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Cross Posted at The Huffington Post
I was at a conference this weekend in Las Vegas — It’s bad enough to fight with the recycled air, the perfumed-at-50-degrees conference rooms, and the endless fried foods that pass for “healthy,” but you add in 200 people who have absolutely no clue how to network, and it’s enough to make you pull an Ocean’s Eleven and sneak out of the hotel in an ambulance.
Here are the top five ways to not screw up your next networking opportunity.
1) Networking doesn’t begin when you get to the conference, it begins the second you leave your house.Anyone is a potential hiring manager, client, or customer. True story: I was behind a real jackass at a ticket counter for an international flight last year. At one point, he actually had the nerve to say “Well, I work for company XYZ (A big global company), and I can make sure that we never give you any business again if you don’t fix my problem,” or something just as arrogant. At that point, the person behind me walked up to him, and said quietly “What’s your name?” The arrogant slob said “Why do you care, pal?” To which the first gentleman said “Because I’m senior executive vice president at [said big global company,] and I won’t have anyone sullying our good name with their petty bullshit.”
I’m pretty sure the arrogant guy doesn’t work for the company anymore. In today’s world, you’ve simply got to be on your best behavior. I can promise you, if you’re a screaming jerk at check-in, or on the rental car bus, or virtually anywhere, and I happen to be there, I’ll be the guy with the FlipCam, posting your idiot rant onto YouTube. Why? Because I can. You don’t want to be the guy in the video. Besides — I know a lot of people — What if I know your boss? Or what if you find me one day as the guy doing the hiring?
2) Turns out, “It doesn’t always have to be about you!” is actually a good comment. As we sit down at the conference lunch, I don’t need to know what you do, how well you do it, how many awards you’ve received for doing it, and how you’re pretty sure you can do it for me if I’d simply pay you to, all before I’ve had sip one of my watered down iced tea.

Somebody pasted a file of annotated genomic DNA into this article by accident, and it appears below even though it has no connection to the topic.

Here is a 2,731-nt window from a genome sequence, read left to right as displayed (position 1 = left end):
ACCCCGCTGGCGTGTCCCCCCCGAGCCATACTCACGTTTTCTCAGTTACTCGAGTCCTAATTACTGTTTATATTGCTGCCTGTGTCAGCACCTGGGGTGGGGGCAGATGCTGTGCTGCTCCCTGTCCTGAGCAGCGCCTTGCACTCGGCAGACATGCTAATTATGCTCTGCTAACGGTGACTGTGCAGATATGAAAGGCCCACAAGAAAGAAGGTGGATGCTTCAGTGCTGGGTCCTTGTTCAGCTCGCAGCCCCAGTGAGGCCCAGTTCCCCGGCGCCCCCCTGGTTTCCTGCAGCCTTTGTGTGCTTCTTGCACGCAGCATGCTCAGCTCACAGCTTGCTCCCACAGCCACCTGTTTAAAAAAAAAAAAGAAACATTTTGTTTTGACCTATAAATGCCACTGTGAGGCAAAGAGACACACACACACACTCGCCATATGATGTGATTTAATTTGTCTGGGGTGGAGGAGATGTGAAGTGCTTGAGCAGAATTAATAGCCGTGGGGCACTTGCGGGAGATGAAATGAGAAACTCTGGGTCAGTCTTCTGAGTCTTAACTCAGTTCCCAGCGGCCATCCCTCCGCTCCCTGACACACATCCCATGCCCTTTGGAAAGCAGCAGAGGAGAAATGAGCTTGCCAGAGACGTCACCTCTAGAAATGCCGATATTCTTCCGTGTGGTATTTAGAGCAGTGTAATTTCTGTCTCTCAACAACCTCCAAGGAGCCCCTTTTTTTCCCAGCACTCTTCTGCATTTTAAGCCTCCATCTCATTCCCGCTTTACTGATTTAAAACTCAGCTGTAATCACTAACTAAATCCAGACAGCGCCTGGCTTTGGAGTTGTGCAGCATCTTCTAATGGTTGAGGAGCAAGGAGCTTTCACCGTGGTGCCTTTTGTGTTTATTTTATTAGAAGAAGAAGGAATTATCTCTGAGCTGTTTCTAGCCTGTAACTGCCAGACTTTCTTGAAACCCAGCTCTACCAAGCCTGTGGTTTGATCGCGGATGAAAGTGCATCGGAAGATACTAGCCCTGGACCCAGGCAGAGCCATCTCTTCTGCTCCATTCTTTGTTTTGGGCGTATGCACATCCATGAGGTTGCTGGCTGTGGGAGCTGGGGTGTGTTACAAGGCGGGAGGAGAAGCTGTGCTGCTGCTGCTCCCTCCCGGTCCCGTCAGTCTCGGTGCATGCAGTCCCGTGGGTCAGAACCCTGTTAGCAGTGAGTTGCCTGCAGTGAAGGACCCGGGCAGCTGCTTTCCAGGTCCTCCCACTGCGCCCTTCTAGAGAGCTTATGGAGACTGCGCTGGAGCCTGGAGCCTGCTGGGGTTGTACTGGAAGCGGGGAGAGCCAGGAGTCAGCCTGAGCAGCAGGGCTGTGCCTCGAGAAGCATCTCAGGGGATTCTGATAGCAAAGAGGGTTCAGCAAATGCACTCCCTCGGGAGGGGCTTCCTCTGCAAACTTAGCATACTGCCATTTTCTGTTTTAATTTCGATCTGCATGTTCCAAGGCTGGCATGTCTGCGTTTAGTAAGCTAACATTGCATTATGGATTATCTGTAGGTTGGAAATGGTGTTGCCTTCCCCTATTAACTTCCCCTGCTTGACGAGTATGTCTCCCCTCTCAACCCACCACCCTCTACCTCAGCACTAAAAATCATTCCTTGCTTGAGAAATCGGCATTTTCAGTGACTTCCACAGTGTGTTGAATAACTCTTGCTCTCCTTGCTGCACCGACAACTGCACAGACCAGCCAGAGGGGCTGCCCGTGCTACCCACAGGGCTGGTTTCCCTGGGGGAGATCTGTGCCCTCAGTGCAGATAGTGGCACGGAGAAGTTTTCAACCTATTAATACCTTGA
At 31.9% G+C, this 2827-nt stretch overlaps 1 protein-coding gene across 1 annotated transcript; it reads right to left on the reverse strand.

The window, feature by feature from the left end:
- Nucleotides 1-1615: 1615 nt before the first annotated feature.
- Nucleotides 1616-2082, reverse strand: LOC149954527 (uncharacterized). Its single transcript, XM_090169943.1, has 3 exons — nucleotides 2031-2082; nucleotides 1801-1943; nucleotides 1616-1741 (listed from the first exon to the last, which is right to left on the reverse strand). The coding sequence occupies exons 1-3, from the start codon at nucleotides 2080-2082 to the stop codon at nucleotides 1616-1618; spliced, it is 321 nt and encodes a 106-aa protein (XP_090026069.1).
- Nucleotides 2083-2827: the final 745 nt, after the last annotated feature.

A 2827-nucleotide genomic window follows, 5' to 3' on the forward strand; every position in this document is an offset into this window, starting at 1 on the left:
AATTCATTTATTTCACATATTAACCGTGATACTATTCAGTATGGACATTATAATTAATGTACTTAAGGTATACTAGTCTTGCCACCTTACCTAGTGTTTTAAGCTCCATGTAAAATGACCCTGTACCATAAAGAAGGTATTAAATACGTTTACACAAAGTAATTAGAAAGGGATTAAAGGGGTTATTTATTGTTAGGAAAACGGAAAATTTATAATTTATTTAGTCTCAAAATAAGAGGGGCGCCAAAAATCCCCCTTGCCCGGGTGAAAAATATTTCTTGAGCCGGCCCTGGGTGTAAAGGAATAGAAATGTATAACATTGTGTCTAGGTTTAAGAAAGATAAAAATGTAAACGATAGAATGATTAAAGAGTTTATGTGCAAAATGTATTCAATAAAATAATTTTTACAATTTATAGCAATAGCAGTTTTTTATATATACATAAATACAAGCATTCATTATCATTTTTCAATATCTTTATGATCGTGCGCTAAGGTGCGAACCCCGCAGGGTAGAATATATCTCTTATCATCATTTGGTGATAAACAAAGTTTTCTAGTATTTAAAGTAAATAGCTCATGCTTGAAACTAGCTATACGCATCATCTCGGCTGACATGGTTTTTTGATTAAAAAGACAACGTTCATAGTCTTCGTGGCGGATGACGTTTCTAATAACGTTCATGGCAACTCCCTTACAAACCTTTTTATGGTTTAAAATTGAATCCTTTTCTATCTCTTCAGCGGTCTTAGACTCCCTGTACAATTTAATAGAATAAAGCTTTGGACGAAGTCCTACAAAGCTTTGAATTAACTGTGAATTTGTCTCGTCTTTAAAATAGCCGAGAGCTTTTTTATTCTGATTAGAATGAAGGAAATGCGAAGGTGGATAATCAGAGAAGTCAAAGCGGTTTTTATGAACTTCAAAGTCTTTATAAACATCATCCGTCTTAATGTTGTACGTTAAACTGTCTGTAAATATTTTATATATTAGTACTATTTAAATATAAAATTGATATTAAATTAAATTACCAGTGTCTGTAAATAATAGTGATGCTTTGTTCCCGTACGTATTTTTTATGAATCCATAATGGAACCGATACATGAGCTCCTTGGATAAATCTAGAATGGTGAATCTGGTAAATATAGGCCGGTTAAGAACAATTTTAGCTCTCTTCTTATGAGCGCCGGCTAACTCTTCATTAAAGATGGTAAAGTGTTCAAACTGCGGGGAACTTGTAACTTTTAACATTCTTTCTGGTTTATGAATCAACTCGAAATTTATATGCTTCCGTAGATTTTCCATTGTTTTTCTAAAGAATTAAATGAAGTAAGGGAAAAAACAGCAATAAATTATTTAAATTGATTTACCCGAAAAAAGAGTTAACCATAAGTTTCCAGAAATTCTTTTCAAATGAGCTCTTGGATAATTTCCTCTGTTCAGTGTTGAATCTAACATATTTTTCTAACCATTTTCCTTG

Here’s a thought — Try making it about someone else for a change — Instead of sitting down and launching into your pre-rehearsed litany of how great you are, what about shutting up and listening once in a while? Put the business-card-Uzi away, and don’t rapid fire them to anyone within range. You know how it seems how some people are only listening to find a break in the conversation so they can talk? Don’t be that person. Ask questions! It’s the ultimate way to learn, and allows you the opportunity to actually contribute something of value to the conversation, as opposed to the spiel of your latest victory. Remember: Value gets remembered, verbal diarrhea simply gets recalled — and not in a good way.
3) Going up to the speaker at the end of her speech ensures only one thing: You’ll be one of a hundred people going up to the speaker at the end of her speech. So rather than giving yourself the opportunity to not get noticed in the slightest, why not buck the crowd? Find the speaker twenty minutes before they go on stage, and introduce yourself. On your business card, write “I’m the one who met you before your speech. You’ll be remembered.
4) Do something different: My business card is a poker chip. You can’t scan it in, you don’t want to throw it out. You keep it on your desk and play with it. I’ve seen other business cards that were actual credit cards, bottle openers — Anything but a boring piece of cardboard. Try and be original. If you’re creative enough to give me something I’ll remember, chances are I’ll want to do some business with you.
5) Finally — Be wary of making the leap from “Met you at the conference” to “Friending you on Facebook so you can see photos of me in my speedo.” Until Facebook becomes the norm and networking is ubiquitous with it, (probably 24 months) there are still people wary of it. And until you learn what to post online and what not to post, remember that not everyone is going to assume that a FB connection request is either a) acceptable or b) worth their time. We’ll get there, but we’re not there yet. We’ll eventually learn what’s acceptable and what’s not — because in the end, we’ll only have one network — It’ll have everyone in our lives, both business and professional, and we’ll have to be smart enough to know that what we post can be seen by everyone, forever. Until we are, asking a potential business contact who doesn’t know you that well to till your crops on Farmville is just asking for trouble. (And massive ridicule.)
6) Bonus rule: It’s no one’s fault but your own if your personal or professional brand isn’t seen as you want it. It’s not Facebook’s fault, it’s not Twitter’s fault, it’s not LinkedIn’s fault — It’s your fault. Make sure to keep up appearances as you want them to be. Otherwise, you’ve got no one to blame but yourself.
Peter Shankman sold his social media company HARO (http://helpareporter.com) to Vocus, Inc. in June of this year. He spends the majority of his time tweeting as @petershankman, and doesn’t take his Blackberry with him if he’s going to be drinking. He blogs at https://www.shankman.com
Follow Peter Shankman on Twitter: www.twitter.com/petershankman